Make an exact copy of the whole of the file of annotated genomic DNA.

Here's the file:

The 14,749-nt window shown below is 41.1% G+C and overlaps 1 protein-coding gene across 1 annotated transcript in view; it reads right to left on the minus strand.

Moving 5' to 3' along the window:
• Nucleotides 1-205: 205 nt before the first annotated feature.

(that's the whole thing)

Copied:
The 14,749-nt window shown below is 41.1% G+C and overlaps 1 protein-coding gene across 1 annotated transcript in view; it reads right to left on the minus strand.

Moving 5' to 3' along the window:
• Nucleotides 1-205: 205 nt before the first annotated feature.